Institutions and Businesses have faced a trial like no other in the last year and, only on rare or limited events, have they been given some kind of break. As a result, the new route for the easing of lockdown limitations will be most longed-for. Though, this must not silence businesses into a false sense of safety. They must still serve their clienteles in difficult conditions for some time more. One of the unusual area of prospect that has risen for businesses during the pandemic is in the consumer experience. Across the private sector, SAS research established that the number of digital users has grown by 10 per cent since the pandemic originated, with 58 per cent of those aiming to continue the usage moving onward. For companies, this signifies a whole new set of customers of digital transfigures with whom they can participate and offer a more personalized customer experience. The possible benefits of this are clear. The study found that almost three-fifths (59 per cent) of customers would pay more to buy and/or use products and services from businesses that had delivered them with a good customer experience during COVID-19. A lot of businesses have been benefiting from this opportunity already. In fact, across the private sector, a sector of customers noted an enhancement in customer experience over lockdown. But there is a concern for the financial services industry, 12 per cent of clienteles appealed that their customer experience had reduced during the same period. This is more than the regular for the private sector as a whole. So, the question must be: Why has an industry apparently well-prepared to weather the economic crisis, wriggled to serve its customers during the pandemic?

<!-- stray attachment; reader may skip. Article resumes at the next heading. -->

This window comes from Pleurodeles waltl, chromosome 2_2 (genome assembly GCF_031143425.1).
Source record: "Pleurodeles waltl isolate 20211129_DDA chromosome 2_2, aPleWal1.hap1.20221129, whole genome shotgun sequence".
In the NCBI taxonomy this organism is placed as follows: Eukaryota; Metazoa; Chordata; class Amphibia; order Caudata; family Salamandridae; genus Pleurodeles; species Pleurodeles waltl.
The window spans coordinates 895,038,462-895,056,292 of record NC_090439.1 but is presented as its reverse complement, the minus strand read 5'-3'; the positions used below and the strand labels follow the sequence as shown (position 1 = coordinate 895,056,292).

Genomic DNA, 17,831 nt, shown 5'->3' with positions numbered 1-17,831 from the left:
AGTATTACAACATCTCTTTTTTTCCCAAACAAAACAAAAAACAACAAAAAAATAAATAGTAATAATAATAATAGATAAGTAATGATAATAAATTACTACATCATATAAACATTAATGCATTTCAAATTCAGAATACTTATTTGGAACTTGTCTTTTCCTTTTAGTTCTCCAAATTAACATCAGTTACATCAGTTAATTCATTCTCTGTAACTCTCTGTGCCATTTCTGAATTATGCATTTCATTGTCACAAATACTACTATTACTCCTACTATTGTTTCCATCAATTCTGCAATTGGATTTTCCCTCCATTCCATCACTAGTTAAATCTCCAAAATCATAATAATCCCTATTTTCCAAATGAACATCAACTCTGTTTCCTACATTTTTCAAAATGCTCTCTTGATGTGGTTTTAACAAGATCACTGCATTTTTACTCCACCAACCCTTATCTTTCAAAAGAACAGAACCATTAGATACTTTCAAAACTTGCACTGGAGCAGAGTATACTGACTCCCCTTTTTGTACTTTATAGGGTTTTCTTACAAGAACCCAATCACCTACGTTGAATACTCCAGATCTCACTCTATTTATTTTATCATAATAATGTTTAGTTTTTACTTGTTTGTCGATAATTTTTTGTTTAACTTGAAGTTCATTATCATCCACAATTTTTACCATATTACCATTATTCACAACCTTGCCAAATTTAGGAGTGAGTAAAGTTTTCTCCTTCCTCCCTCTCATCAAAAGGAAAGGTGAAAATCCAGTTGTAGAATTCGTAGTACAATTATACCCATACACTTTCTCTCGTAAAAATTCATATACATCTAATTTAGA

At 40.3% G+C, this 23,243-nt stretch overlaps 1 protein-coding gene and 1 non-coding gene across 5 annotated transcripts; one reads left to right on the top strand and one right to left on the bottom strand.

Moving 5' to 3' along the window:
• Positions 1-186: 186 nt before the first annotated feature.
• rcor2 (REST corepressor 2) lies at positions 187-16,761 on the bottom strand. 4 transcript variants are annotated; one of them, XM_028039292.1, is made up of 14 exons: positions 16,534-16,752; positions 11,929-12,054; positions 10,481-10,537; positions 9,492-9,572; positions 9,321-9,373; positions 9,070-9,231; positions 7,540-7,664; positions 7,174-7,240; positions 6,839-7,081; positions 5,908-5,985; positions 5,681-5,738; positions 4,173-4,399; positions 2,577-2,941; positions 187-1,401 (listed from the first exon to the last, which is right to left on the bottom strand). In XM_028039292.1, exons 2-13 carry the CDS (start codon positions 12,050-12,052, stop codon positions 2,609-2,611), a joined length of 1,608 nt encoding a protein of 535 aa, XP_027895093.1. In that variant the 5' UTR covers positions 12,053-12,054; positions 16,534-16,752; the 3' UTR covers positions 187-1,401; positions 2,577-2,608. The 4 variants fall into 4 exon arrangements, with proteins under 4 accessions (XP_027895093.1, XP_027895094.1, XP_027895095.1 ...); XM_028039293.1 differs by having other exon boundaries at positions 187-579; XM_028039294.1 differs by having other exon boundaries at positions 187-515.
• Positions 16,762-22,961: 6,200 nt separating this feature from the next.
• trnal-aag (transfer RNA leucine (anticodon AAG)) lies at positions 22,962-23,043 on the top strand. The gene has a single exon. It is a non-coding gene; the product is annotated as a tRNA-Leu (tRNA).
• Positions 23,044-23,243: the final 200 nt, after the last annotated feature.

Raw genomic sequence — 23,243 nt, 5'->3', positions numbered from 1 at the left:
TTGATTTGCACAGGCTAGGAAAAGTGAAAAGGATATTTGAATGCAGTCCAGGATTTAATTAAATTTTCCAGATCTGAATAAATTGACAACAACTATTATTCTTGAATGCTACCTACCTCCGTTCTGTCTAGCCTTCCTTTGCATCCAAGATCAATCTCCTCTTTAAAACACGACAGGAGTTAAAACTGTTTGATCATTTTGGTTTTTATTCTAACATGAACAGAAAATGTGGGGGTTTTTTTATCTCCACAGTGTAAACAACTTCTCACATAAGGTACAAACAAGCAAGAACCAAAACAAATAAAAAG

The answer is, am imperfect digital experience. As established by the absolute number of customers using their digital services and apps, the finance industry hasn’t thrashed to get its customers to go digital. However, it has clearly fought to support all of its clienteles during the pandemic. While more clients noted an enhancement in the customer experience over lockdown (27 per cent), 12 per cent still felt that it had got worse. Branch terminations and lengthy call waiting times to speak to an advisor by telephone won’t have aided. In this age of digital transformation, clients were incapable to access instant support or guidance through digital channels and were forced to pick up the phone or fill out official procedure to complete an action. Many businesses relating for the bounce back loans found themselves in error-riddled, drawn-out procedures, frequently waiting weeks with no status update. Whilst clients wanting advice on payment holidays found their bank’s digital communication networks offered no support at all. The problem for banks and customers alike is that much of the middle and back-office policymaking process is manual, such as defining a customer’s suitability. It will thus be the key for banks to upkeep their clients online for the long-term, rather than just the next few months. Banks must hence adopt the ‘last mile’ of digital transformation, automating monotonous processes and using unconventional analytics to support the entire client journey and only if they are to provide the online proficiencies will license the repeated business and a customer’s fidelity.